To support a global platform and the number of languages in the world, investment is being carried out by extending the text recognition model for the wide number of languages used on Facebook. We are therefore exploring ways to bridge the domain gap between our synthetic engine and real-world distribution of text on images. To handle the task, the company has now designed a very sophisticated artificial intelligence which is known as Rosetta.
Named Rosetta, the system is already live and is extracting text from nearly one billion images and video frames posted on Facebook and Instagram daily, according to the social media giant. It will scan all the image on which it is overlaid which will lead to the engineers I order to equip Rosetta with the predictive capabilities.
The authors spend a substantial amount of time in the original paper describing how they tuned the system for optimal speed for "inference", when a new photo is looked at and has to be quickly searched for text and transcribed. It will analyze the images as well as it will use the historical data which is rather than the visual profile of the individual characters to understand the writing. In other words, Facebook developed an AI that can tell if a meme is offensive. So while Rosetta isn't dedicated to memes, their prevalence on Facebook and Instagram will undoubtedly make them a major use case, especially in Facebook's detection of offensive material.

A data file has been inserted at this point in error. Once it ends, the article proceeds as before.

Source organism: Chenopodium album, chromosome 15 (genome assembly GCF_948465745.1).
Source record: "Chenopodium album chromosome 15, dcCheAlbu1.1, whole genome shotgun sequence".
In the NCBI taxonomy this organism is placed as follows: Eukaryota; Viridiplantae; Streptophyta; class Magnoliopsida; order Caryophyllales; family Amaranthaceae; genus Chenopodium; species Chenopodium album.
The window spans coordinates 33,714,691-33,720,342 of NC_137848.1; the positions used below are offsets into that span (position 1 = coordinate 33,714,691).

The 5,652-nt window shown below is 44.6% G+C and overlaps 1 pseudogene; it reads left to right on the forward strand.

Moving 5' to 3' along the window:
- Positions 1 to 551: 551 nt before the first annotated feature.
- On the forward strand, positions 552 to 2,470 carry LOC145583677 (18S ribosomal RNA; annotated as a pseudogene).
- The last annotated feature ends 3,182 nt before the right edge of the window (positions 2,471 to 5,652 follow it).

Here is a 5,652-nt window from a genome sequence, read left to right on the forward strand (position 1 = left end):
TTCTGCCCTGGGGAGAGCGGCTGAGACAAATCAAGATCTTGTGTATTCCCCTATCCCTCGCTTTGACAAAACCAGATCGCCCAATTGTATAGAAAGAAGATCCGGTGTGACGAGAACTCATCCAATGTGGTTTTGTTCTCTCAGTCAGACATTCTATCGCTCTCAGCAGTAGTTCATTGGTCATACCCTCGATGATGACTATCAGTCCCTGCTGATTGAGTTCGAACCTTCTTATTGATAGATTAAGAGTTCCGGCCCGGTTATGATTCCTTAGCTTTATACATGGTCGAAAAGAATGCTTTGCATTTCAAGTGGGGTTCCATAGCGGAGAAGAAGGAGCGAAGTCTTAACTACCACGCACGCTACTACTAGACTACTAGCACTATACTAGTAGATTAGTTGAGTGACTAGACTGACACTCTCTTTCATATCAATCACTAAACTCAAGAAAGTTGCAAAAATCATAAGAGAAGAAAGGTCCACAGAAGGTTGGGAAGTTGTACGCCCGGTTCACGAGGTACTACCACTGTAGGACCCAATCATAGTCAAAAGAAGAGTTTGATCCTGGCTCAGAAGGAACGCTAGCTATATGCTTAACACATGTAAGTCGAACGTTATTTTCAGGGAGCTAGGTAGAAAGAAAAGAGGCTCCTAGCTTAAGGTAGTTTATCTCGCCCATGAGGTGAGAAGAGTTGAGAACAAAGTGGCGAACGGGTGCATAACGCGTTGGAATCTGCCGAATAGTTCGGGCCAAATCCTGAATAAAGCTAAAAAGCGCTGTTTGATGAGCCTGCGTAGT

Facebook Inc (NASDAQ:FB)'s more than 2.2 billion users share a staggering number of images on the platform each day that the social giant needs to catalog, add to search results and scan for harmful content. The overall process involves two steps of detecting a rectangular region that might contain text and then performing text recognition using a convolutional neural network (CNN). It will be extended to more areas in the future. "The naive approach of applying image-based text extraction to every single video frame is not scalable, because of the massive growth of videos on the platform, and would only lead to wasted computational resources".